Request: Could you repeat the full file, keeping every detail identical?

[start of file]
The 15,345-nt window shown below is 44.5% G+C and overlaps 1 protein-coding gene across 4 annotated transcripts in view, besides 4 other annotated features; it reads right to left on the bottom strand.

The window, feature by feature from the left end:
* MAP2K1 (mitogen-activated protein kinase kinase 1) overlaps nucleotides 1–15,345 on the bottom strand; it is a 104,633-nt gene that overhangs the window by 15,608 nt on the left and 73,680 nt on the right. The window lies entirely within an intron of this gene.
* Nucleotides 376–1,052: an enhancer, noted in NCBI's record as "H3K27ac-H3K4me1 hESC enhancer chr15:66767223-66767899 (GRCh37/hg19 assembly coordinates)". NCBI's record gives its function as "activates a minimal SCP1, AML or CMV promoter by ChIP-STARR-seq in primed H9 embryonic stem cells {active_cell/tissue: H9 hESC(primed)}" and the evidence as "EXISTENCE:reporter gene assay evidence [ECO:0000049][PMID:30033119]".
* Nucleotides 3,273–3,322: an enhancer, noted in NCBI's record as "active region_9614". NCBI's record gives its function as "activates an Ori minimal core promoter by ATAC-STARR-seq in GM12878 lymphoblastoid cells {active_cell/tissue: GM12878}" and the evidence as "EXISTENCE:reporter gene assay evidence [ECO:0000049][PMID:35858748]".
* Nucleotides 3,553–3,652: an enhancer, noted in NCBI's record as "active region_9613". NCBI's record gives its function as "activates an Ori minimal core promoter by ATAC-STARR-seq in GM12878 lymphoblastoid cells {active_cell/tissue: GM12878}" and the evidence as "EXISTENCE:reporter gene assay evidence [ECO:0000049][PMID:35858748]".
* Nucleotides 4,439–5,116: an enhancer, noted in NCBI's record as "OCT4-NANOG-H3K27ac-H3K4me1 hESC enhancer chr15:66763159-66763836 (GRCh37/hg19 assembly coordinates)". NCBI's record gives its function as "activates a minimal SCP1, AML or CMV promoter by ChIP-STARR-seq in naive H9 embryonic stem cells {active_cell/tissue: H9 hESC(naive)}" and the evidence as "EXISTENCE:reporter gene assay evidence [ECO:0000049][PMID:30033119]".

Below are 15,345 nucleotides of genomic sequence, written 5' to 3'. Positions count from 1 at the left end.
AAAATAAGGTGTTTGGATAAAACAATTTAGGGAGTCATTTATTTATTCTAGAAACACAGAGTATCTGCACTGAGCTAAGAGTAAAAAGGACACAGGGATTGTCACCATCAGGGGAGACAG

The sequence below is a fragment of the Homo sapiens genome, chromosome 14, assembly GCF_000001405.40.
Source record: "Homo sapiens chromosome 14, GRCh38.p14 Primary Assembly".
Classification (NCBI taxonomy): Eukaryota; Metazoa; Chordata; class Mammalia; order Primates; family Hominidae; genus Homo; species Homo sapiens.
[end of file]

The 15,345-nt window shown below is 44.5% G+C and overlaps 1 protein-coding gene across 4 annotated transcripts in view, besides 4 other annotated features; it reads right to left on the bottom strand.

The window, feature by feature from the left end:
* MAP2K1 (mitogen-activated protein kinase kinase 1) overlaps nucleotides 1–15,345 on the bottom strand; it is a 104,633-nt gene that overhangs the window by 15,608 nt on the left and 73,680 nt on the right. The window lies entirely within an intron of this gene.
* Nucleotides 376–1,052: an enhancer, noted in NCBI's record as "H3K27ac-H3K4me1 hESC enhancer chr15:66767223-66767899 (GRCh37/hg19 assembly coordinates)". NCBI's record gives its function as "activates a minimal SCP1, AML or CMV promoter by ChIP-STARR-seq in primed H9 embryonic stem cells {active_cell/tissue: H9 hESC(primed)}" and the evidence as "EXISTENCE:reporter gene assay evidence [ECO:0000049][PMID:30033119]".
* Nucleotides 3,273–3,322: an enhancer, noted in NCBI's record as "active region_9614". NCBI's record gives its function as "activates an Ori minimal core promoter by ATAC-STARR-seq in GM12878 lymphoblastoid cells {active_cell/tissue: GM12878}" and the evidence as "EXISTENCE:reporter gene assay evidence [ECO:0000049][PMID:35858748]".
* Nucleotides 3,553–3,652: an enhancer, noted in NCBI's record as "active region_9613". NCBI's record gives its function as "activates an Ori minimal core promoter by ATAC-STARR-seq in GM12878 lymphoblastoid cells {active_cell/tissue: GM12878}" and the evidence as "EXISTENCE:reporter gene assay evidence [ECO:0000049][PMID:35858748]".
* Nucleotides 4,439–5,116: an enhancer, noted in NCBI's record as "OCT4-NANOG-H3K27ac-H3K4me1 hESC enhancer chr15:66763159-66763836 (GRCh37/hg19 assembly coordinates)". NCBI's record gives its function as "activates a minimal SCP1, AML or CMV promoter by ChIP-STARR-seq in naive H9 embryonic stem cells {active_cell/tissue: H9 hESC(naive)}" and the evidence as "EXISTENCE:reporter gene assay evidence [ECO:0000049][PMID:30033119]".

Below are 15,345 nucleotides of genomic sequence, written 5' to 3'. Positions count from 1 at the left end.
AAAATAAGGTGTTTGGATAAAACAATTTAGGGAGTCATTTATTTATTCTAGAAACACAGAGTATCTGCACTGAGCTAAGAGTAAAAAGGACACAGGGATTGTCACCATCAGGGGAGACAG

The sequence below is a fragment of the Homo sapiens genome, chromosome 14, assembly GCF_000001405.40.
Source record: "Homo sapiens chromosome 14, GRCh38.p14 Primary Assembly".
Classification (NCBI taxonomy): Eukaryota; Metazoa; Chordata; class Mammalia; order Primates; family Hominidae; genus Homo; species Homo sapiens.